Have you ever seen an animal stretch? Of course you have. Dogs do it all the time; some of them do it every time they get up. Cats are even more athletic stretchers, which probably goes a long way to explain their prodigious jumping ability. (Our late cat, Khalid bin Mahfouz — named after a terror financier who escaped justice by expiring of natural causes — would periodically turn up on the kitchen rafters, some nine feet above the floor. Sure, he was jumping from the counter to the cabinets, but these were still amazing leaps).
Stretching is good for the human organism, too. Not just physically; physical stretches seem to clear the mind as well.
And figurative stretches are important, too. Recently Your Humble Blogger and the Blogbrother completed the rearmost tailcone bulkhead of the RV-12. It was intimidating to us, as it had a number of rivets that had very long protruding shanks (AN 470 AD4-6s, if you’re a rivet geek, through only about .080″ or so of sheet). It is depressingly easy to turn a long shank, and some of the parts of this bulkhead assembly had required some machining that we wouldn’t care to do over if we wound up having to drill out rivets and produced oversized holes. The tail skid bracket needed to be cut off just so, and from another direction it needed a hole drilled and tapped. Nothing hard, just time-consuming in the setup to do it on a drill press. (A tap is done manually, turning the chuck by hand, with the press just serving to locate the tap and keep it straight). It had been a long time since we’d tapped a hole and we had that virgin delight of test-threading the bolt and having it fit perfectly, a delight that wanes when you do a lot of these, but that comes back in full cry when it’s your first in years.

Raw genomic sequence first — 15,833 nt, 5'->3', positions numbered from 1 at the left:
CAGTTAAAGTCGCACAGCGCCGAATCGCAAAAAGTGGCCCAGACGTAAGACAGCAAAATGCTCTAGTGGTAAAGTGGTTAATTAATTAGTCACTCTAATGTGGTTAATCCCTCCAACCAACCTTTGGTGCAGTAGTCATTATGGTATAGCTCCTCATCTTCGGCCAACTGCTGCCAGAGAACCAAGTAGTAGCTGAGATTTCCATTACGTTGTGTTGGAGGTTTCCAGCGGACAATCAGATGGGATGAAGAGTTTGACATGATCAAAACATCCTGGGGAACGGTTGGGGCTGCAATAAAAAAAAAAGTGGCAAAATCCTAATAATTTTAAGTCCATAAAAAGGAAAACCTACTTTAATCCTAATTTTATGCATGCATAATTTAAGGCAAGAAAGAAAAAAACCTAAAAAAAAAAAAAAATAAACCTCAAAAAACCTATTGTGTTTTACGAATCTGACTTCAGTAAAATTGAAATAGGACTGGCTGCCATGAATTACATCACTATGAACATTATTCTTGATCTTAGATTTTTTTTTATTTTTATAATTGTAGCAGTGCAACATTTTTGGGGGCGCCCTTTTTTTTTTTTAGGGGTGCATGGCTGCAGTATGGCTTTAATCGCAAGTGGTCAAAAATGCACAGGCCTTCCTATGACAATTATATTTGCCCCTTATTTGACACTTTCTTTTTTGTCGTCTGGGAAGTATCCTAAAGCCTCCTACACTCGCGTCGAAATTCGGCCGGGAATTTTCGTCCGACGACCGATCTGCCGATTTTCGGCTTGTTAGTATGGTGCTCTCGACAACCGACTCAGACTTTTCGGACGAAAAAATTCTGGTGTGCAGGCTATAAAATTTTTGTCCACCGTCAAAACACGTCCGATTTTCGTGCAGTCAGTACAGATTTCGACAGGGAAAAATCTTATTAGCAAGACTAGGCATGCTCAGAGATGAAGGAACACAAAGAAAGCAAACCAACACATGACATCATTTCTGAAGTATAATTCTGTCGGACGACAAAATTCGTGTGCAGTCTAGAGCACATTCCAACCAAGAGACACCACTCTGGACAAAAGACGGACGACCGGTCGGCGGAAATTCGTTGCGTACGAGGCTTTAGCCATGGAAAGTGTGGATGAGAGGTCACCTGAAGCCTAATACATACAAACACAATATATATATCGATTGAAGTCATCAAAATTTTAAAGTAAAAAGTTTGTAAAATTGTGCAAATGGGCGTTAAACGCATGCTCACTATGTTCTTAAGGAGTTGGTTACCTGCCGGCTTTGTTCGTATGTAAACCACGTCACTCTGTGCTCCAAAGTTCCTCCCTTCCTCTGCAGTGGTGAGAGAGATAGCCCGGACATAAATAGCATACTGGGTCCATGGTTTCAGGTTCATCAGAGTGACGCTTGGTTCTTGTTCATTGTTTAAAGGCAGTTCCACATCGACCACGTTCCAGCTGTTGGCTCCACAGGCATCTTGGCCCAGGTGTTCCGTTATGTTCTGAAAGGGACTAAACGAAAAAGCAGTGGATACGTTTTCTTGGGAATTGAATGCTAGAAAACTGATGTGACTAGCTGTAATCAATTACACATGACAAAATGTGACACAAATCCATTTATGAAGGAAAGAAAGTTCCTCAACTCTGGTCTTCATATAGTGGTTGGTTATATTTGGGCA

The hardest stretch is finding the time for everything, and the only thing that works for us is maintaining a list and ruthless prioritization. As a result, there are always things on the list that don’t get done on time or don’t get done at all.
Some of the delayed items include this blog post, which is four hours plus late (albeit backdated); yesterday’s Saturday Matinee, which was posted this morning, about 13 hours late; and yesterdays TW3, which has not been posted at all, yet. (And might not be, as we’re already looking forward to this week).
A variety of mundane delights call us today — the lawnmower, the hedge-trimmers, the wash-and-prime cycle for the next batch of airplane parts, a dunk in the Blogbrother’s pool. A bike ride. PT has suffered a lot, and we can’t have that; we happen to be among the people who will croak if they don’t exercise, so we should be a bit inflexible about it, and this summer, haven’t been.
But can we do all those things?
Maybe. If we stretch.